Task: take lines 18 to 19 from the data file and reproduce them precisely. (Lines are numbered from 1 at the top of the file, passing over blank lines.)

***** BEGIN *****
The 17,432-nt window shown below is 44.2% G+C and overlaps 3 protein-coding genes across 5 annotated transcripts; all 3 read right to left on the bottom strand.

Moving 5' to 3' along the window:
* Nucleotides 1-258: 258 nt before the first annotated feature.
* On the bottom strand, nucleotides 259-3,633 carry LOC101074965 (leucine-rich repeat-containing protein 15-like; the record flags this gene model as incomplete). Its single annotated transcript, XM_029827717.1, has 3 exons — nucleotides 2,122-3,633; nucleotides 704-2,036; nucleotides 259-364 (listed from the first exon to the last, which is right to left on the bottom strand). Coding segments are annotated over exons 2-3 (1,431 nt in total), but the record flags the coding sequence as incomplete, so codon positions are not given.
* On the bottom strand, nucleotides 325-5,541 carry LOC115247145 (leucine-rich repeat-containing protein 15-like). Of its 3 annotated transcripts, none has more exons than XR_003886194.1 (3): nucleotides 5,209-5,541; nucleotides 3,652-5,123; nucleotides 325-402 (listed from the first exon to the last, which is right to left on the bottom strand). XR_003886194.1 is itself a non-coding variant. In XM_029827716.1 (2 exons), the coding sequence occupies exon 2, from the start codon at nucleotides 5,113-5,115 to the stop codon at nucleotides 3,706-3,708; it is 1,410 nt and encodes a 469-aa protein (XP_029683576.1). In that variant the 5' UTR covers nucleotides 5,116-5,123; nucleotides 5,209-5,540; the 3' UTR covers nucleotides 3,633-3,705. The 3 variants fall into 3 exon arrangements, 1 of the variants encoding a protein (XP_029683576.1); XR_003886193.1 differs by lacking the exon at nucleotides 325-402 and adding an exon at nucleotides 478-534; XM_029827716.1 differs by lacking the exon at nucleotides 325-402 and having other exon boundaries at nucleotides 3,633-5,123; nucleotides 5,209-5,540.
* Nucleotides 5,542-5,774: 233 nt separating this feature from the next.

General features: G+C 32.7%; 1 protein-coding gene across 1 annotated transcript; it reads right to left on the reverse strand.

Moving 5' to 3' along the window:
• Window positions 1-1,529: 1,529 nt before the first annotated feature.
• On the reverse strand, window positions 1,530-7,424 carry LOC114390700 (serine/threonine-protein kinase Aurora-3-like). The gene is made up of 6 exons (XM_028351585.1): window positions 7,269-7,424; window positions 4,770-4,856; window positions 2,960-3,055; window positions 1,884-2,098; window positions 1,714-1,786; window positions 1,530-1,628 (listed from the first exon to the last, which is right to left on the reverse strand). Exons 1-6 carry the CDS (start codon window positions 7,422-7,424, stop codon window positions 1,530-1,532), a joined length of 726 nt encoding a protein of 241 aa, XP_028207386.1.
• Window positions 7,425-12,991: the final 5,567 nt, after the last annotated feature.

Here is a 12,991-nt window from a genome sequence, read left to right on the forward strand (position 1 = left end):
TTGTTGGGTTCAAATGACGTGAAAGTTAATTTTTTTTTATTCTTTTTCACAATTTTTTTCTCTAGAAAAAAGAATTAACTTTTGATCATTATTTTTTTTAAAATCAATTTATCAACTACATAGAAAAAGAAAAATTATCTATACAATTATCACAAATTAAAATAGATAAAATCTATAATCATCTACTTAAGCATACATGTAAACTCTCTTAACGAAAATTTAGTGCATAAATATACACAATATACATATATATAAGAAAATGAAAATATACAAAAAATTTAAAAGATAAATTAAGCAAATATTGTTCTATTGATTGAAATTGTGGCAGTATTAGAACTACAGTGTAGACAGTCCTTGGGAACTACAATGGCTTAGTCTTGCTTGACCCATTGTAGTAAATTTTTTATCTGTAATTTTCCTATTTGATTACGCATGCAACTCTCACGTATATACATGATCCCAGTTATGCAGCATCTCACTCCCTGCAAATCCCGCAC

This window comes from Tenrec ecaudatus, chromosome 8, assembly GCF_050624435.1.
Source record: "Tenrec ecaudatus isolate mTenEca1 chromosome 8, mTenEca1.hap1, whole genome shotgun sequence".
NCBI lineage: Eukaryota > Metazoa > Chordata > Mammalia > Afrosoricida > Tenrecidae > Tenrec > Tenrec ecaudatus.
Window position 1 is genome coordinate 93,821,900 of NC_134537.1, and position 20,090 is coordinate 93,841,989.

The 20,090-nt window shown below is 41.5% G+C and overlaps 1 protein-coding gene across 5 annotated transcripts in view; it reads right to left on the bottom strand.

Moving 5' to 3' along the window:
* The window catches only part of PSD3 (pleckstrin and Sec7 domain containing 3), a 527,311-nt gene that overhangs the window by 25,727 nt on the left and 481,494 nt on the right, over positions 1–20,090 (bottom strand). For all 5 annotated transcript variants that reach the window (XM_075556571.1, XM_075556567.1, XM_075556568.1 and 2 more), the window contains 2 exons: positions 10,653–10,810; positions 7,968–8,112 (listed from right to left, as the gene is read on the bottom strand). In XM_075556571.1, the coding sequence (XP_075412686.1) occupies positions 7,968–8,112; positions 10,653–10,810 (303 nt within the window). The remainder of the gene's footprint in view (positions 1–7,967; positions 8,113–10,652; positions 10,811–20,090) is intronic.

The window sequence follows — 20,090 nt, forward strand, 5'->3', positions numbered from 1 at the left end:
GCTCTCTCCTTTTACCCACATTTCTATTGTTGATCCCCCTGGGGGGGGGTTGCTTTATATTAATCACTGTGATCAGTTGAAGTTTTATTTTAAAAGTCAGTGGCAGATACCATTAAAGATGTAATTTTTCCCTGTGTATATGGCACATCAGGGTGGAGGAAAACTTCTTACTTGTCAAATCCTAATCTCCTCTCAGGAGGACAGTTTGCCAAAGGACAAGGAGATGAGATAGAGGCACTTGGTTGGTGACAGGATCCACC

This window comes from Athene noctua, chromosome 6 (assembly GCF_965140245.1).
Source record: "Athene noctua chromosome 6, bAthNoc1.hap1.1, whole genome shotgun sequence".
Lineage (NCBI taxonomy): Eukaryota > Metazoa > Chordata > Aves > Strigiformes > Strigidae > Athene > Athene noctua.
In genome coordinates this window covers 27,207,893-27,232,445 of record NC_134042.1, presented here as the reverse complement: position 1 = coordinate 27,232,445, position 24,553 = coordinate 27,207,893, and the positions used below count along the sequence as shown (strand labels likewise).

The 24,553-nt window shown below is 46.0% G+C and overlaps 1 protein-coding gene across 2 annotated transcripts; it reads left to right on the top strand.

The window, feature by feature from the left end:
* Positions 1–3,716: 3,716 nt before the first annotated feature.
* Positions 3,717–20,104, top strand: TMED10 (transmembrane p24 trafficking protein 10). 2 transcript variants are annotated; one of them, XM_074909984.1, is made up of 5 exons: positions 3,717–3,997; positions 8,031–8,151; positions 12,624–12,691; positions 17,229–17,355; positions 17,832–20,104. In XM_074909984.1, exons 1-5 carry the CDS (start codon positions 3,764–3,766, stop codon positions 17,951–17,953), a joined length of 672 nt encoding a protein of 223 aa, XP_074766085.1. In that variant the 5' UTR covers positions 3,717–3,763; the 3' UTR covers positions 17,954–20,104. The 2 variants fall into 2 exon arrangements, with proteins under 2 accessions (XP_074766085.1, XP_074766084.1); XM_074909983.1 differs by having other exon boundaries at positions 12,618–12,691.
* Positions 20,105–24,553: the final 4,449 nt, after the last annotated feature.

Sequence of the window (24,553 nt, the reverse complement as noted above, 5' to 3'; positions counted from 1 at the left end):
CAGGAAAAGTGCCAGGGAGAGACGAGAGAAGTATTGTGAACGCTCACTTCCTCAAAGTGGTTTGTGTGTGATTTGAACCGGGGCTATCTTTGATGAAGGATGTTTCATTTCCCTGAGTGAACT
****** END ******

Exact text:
The 20,090-nt window shown below is 41.5% G+C and overlaps 1 protein-coding gene across 5 annotated transcripts in view; it reads right to left on the bottom strand.

Moving 5' to 3' along the window: